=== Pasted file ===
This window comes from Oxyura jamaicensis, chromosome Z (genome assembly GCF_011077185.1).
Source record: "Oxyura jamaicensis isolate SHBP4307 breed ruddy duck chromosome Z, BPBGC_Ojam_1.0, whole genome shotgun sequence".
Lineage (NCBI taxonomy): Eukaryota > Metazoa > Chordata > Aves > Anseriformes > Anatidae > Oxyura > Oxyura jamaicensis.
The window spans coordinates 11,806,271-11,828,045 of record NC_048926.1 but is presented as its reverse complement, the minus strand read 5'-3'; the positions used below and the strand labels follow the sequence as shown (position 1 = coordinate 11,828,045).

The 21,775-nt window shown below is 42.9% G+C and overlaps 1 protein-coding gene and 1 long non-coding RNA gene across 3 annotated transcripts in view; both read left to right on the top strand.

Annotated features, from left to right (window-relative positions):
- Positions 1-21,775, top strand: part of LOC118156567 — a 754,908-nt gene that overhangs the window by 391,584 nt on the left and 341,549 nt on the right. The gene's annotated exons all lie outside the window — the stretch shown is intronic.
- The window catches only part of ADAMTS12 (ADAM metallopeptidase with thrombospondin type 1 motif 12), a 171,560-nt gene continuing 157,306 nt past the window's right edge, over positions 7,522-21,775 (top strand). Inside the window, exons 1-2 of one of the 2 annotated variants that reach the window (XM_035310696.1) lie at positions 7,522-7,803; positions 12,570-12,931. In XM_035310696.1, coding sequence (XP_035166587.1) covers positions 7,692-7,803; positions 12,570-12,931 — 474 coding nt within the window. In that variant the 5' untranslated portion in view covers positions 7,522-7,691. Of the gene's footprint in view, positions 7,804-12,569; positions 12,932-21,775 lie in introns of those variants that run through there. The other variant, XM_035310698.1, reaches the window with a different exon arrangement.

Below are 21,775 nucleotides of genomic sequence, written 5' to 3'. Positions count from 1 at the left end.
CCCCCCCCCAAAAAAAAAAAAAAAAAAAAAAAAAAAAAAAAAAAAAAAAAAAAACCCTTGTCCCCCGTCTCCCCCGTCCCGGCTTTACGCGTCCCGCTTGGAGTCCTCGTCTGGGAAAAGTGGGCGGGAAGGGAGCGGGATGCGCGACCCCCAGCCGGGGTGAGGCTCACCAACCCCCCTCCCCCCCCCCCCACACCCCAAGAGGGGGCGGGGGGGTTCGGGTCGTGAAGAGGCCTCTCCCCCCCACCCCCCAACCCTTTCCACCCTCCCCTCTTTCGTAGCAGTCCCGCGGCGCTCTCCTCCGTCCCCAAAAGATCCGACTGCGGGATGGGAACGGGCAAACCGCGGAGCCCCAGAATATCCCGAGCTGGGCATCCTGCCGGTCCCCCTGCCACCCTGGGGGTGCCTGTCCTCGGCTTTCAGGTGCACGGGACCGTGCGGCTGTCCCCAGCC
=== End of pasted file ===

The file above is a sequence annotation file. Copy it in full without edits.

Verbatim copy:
This window comes from Oxyura jamaicensis, chromosome Z (genome assembly GCF_011077185.1).
Source record: "Oxyura jamaicensis isolate SHBP4307 breed ruddy duck chromosome Z, BPBGC_Ojam_1.0, whole genome shotgun sequence".
Lineage (NCBI taxonomy): Eukaryota > Metazoa > Chordata > Aves > Anseriformes > Anatidae > Oxyura > Oxyura jamaicensis.
The window spans coordinates 11,806,271-11,828,045 of record NC_048926.1 but is presented as its reverse complement, the minus strand read 5'-3'; the positions used below and the strand labels follow the sequence as shown (position 1 = coordinate 11,828,045).

The 21,775-nt window shown below is 42.9% G+C and overlaps 1 protein-coding gene and 1 long non-coding RNA gene across 3 annotated transcripts in view; both read left to right on the top strand.

Annotated features, from left to right (window-relative positions):
- Positions 1-21,775, top strand: part of LOC118156567 — a 754,908-nt gene that overhangs the window by 391,584 nt on the left and 341,549 nt on the right. The gene's annotated exons all lie outside the window — the stretch shown is intronic.
- The window catches only part of ADAMTS12 (ADAM metallopeptidase with thrombospondin type 1 motif 12), a 171,560-nt gene continuing 157,306 nt past the window's right edge, over positions 7,522-21,775 (top strand). Inside the window, exons 1-2 of one of the 2 annotated variants that reach the window (XM_035310696.1) lie at positions 7,522-7,803; positions 12,570-12,931. In XM_035310696.1, coding sequence (XP_035166587.1) covers positions 7,692-7,803; positions 12,570-12,931 — 474 coding nt within the window. In that variant the 5' untranslated portion in view covers positions 7,522-7,691. Of the gene's footprint in view, positions 7,804-12,569; positions 12,932-21,775 lie in introns of those variants that run through there. The other variant, XM_035310698.1, reaches the window with a different exon arrangement.

Below are 21,775 nucleotides of genomic sequence, written 5' to 3'. Positions count from 1 at the left end.
CCCCCCCCCAAAAAAAAAAAAAAAAAAAAAAAAAAAAAAAAAAAAAAAAAAAAACCCTTGTCCCCCGTCTCCCCCGTCCCGGCTTTACGCGTCCCGCTTGGAGTCCTCGTCTGGGAAAAGTGGGCGGGAAGGGAGCGGGATGCGCGACCCCCAGCCGGGGTGAGGCTCACCAACCCCCCTCCCCCCCCCCCCACACCCCAAGAGGGGGCGGGGGGGTTCGGGTCGTGAAGAGGCCTCTCCCCCCCACCCCCCAACCCTTTCCACCCTCCCCTCTTTCGTAGCAGTCCCGCGGCGCTCTCCTCCGTCCCCAAAAGATCCGACTGCGGGATGGGAACGGGCAAACCGCGGAGCCCCAGAATATCCCGAGCTGGGCATCCTGCCGGTCCCCCTGCCACCCTGGGGGTGCCTGTCCTCGGCTTTCAGGTGCACGGGACCGTGCGGCTGTCCCCAGCC